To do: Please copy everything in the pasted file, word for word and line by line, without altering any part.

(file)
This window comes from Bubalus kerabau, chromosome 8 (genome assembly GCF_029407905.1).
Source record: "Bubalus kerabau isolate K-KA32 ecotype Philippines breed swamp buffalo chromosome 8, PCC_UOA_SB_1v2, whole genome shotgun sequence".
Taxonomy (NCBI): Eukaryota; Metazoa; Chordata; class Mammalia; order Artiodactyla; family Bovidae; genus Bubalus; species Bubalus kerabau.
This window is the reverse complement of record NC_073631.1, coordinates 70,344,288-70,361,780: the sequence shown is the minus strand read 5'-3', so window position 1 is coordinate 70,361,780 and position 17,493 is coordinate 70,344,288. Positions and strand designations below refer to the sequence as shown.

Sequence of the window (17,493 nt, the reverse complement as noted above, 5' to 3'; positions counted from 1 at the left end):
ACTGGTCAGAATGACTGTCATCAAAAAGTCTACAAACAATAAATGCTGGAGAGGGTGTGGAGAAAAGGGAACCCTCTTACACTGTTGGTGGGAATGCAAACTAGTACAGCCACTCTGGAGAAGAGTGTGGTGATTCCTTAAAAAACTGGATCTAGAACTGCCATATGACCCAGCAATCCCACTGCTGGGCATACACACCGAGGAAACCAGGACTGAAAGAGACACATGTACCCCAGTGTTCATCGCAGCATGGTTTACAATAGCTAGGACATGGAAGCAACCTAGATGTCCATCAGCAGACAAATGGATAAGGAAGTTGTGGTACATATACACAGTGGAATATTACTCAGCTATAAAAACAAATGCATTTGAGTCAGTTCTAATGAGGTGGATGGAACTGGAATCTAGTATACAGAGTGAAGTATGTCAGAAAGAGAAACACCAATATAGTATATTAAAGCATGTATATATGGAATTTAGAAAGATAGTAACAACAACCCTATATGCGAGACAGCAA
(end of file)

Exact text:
This window comes from Bubalus kerabau, chromosome 8 (genome assembly GCF_029407905.1).
Source record: "Bubalus kerabau isolate K-KA32 ecotype Philippines breed swamp buffalo chromosome 8, PCC_UOA_SB_1v2, whole genome shotgun sequence".
Taxonomy (NCBI): Eukaryota; Metazoa; Chordata; class Mammalia; order Artiodactyla; family Bovidae; genus Bubalus; species Bubalus kerabau.
This window is the reverse complement of record NC_073631.1, coordinates 70,344,288-70,361,780: the sequence shown is the minus strand read 5'-3', so window position 1 is coordinate 70,361,780 and position 17,493 is coordinate 70,344,288. Positions and strand designations below refer to the sequence as shown.

Sequence of the window (17,493 nt, the reverse complement as noted above, 5' to 3'; positions counted from 1 at the left end):
ACTGGTCAGAATGACTGTCATCAAAAAGTCTACAAACAATAAATGCTGGAGAGGGTGTGGAGAAAAGGGAACCCTCTTACACTGTTGGTGGGAATGCAAACTAGTACAGCCACTCTGGAGAAGAGTGTGGTGATTCCTTAAAAAACTGGATCTAGAACTGCCATATGACCCAGCAATCCCACTGCTGGGCATACACACCGAGGAAACCAGGACTGAAAGAGACACATGTACCCCAGTGTTCATCGCAGCATGGTTTACAATAGCTAGGACATGGAAGCAACCTAGATGTCCATCAGCAGACAAATGGATAAGGAAGTTGTGGTACATATACACAGTGGAATATTACTCAGCTATAAAAACAAATGCATTTGAGTCAGTTCTAATGAGGTGGATGGAACTGGAATCTAGTATACAGAGTGAAGTATGTCAGAAAGAGAAACACCAATATAGTATATTAAAGCATGTATATATGGAATTTAGAAAGATAGTAACAACAACCCTATATGCGAGACAGCAA